One thing that everyone wonders is “Is the gold rush over?” The answer is no, not as of 3-2-00, anyway. However, all good things must come to an end; the question is when. Milton Friedman and Alan Greenspan are both major authorities in Wall Street, and when they speak, the world of investors listens. The one bad thing is this, they usually never agree. In late 1999, Friedman “suggested the current market looks similar to the pre-crash markets in the U.S. in 1929 and the pre-crash market in Japan in 1989.” Soon after, “Greenspan made equally scary remarks about the stock market and the wealth effect” (Duarte, Greenspan 1). These are remarkable authorities in the world of investing, but these notes don t specifically talk about the tech stock falling. Some people believe that the so-called “crash” that they spoke of has already happened at the turn of the millennium, when both the Dow Jones and the Nasdaq fell at record-breaking volumes. This proved that the NASDAQ wasn t invincible with its precious tech stocks, but it also started an ugly observation that whatever the Dow does, the NASDAQ does at a more flamboyant rate (Jennings 1). This simply means that if the Dow goes up a little, the NASDAQ goes up a lot. When the Dow drops a little, the NASDAQ drops a lot (Fool 9). However, there s no concrete evidence to prove this theory that they are connected somehow.
January 4th, 2000; a sigh of relief sweeps the world as nothing too terribly devastating happens on the turn of the millennium. However, this sigh turns quickly into a gasp; at least for those watching the stock market. The Dow Jones plummets nearly 360 points, and NASDAQ plummets nearly 230 points in just one trading day. The next two days, NASDAQ continues to fall another 200 points, resulting in nearly a 8% drop in just three days. It recovers from this drop in only about two days, only to drop back into a lower pit in three more days. Those who held onto their pocketbooks for this roller coaster ride found a light at the end of the tunnel, and by the end of February, the Composite had climbed to the 4600 mark, 600 points higher than at the beginning of the year (Fool 1). Many other times in the first quarter of 2000 NASDAQ took a hefty fall, but it always regrouped and rallied to surpass it is original price. Another thing to remember is that NASDAQ isn t made entirely of tech stock blue chips such as Dell and Amazon (Nasdaq 1). It is also made up of small caps that fail, large caps that fail, and those penny stocks that people get so worked up about that also fail; so it is hard to judge how well tech stocks are actually doing by looking directly at the NASDAQ Composite or P/E ratios.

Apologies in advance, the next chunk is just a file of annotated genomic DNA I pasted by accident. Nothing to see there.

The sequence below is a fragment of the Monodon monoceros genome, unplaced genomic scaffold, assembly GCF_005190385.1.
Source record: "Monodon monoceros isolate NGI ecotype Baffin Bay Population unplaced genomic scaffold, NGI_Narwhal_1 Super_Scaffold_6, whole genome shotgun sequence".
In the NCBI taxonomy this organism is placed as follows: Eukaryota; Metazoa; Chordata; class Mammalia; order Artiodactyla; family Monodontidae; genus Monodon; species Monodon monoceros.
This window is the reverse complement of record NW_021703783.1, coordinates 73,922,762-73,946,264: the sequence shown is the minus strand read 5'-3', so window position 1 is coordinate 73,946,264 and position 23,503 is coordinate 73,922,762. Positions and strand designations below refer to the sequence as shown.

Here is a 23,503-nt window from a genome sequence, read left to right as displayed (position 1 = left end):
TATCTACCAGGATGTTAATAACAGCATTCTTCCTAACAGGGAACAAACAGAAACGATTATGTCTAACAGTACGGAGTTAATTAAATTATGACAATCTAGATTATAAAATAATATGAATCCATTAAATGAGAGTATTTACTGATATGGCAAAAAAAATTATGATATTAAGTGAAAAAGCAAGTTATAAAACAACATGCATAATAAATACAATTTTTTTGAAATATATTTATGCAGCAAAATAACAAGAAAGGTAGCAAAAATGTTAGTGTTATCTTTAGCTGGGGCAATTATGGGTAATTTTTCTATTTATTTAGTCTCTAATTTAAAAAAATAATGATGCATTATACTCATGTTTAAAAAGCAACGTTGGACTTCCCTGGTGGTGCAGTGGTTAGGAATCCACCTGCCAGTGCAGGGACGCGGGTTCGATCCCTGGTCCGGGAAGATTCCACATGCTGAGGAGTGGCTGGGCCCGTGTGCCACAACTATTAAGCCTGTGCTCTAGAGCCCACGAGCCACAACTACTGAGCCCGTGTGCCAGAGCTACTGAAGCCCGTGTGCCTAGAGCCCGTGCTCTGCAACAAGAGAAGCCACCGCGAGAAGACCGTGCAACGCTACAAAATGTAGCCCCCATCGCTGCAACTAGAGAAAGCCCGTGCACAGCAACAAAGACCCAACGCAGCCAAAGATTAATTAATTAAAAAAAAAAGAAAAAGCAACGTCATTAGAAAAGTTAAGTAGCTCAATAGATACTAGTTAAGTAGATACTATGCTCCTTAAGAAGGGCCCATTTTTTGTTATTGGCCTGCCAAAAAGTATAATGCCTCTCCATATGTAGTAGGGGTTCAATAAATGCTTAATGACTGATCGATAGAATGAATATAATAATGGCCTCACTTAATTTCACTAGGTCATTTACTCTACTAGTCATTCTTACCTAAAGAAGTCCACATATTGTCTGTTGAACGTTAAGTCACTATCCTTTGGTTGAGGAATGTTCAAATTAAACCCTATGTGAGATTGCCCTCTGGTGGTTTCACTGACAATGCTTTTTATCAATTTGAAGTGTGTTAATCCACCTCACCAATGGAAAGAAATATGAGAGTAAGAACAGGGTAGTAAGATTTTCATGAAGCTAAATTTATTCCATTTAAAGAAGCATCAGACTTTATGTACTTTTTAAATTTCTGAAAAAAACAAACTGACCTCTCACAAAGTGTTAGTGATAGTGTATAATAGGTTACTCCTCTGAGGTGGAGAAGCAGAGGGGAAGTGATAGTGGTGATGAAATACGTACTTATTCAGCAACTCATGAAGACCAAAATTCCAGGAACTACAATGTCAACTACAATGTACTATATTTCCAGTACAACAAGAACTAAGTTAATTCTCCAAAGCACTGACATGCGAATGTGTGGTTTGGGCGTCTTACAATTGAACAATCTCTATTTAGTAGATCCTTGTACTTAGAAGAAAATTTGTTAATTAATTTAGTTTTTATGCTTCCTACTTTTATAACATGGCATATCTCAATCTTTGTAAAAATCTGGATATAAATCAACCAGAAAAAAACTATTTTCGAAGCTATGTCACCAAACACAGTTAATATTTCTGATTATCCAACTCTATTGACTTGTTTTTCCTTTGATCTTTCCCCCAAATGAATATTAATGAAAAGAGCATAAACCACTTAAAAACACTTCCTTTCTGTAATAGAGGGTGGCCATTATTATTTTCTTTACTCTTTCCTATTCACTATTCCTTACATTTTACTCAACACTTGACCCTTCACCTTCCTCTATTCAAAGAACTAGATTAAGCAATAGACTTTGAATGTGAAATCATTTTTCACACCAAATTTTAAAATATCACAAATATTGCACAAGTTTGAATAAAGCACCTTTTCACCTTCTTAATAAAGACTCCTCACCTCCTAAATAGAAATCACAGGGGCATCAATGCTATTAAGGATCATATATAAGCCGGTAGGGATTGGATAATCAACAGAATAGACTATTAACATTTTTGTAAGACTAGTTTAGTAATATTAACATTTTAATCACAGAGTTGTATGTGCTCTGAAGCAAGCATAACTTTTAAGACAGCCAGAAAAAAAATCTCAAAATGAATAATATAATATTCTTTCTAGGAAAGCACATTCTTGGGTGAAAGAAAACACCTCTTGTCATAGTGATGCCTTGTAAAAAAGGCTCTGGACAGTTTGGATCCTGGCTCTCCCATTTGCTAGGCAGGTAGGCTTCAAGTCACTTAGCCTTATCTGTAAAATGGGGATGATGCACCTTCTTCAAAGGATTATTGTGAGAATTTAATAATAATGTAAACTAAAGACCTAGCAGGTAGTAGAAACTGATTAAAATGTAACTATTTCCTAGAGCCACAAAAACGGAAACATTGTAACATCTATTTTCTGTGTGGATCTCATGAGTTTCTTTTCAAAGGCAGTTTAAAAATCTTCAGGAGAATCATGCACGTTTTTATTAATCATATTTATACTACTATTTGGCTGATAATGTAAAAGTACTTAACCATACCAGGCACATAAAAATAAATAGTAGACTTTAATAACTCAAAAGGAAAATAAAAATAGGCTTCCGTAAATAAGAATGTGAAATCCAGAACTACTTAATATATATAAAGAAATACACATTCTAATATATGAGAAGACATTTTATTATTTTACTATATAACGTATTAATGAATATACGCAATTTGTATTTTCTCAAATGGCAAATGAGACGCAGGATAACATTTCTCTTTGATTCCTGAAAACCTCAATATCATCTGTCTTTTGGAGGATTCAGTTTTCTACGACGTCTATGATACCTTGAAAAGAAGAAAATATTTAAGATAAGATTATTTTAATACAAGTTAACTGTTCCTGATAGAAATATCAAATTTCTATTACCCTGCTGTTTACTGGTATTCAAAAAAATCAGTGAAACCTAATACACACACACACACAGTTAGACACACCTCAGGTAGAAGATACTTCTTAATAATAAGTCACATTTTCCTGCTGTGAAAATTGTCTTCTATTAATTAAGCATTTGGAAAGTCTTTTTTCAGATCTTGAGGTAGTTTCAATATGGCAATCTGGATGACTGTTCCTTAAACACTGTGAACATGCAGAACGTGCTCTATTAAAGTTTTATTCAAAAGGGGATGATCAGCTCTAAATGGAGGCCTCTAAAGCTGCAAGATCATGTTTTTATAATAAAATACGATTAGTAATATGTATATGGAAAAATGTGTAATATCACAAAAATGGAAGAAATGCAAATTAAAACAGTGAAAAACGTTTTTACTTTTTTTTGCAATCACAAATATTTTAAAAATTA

Tech stocks are still a relatively new thing for the market, and investors haven t yet predicted their fate. However, they are still intensely popular, and as long as they are popular, people will keep buying; and, of course, if people buy them, they will raise in value. Technology is not going away any time soon, there s no doubt about that; the future is now. Computers rule our lifestyle, making everything faster, easier, cheaper, more efficient; and these tech stocks represent our new economy based on this new efficient system. Even though they may not present themselves as strongly as they once did, tech stocks are definitely here to stay.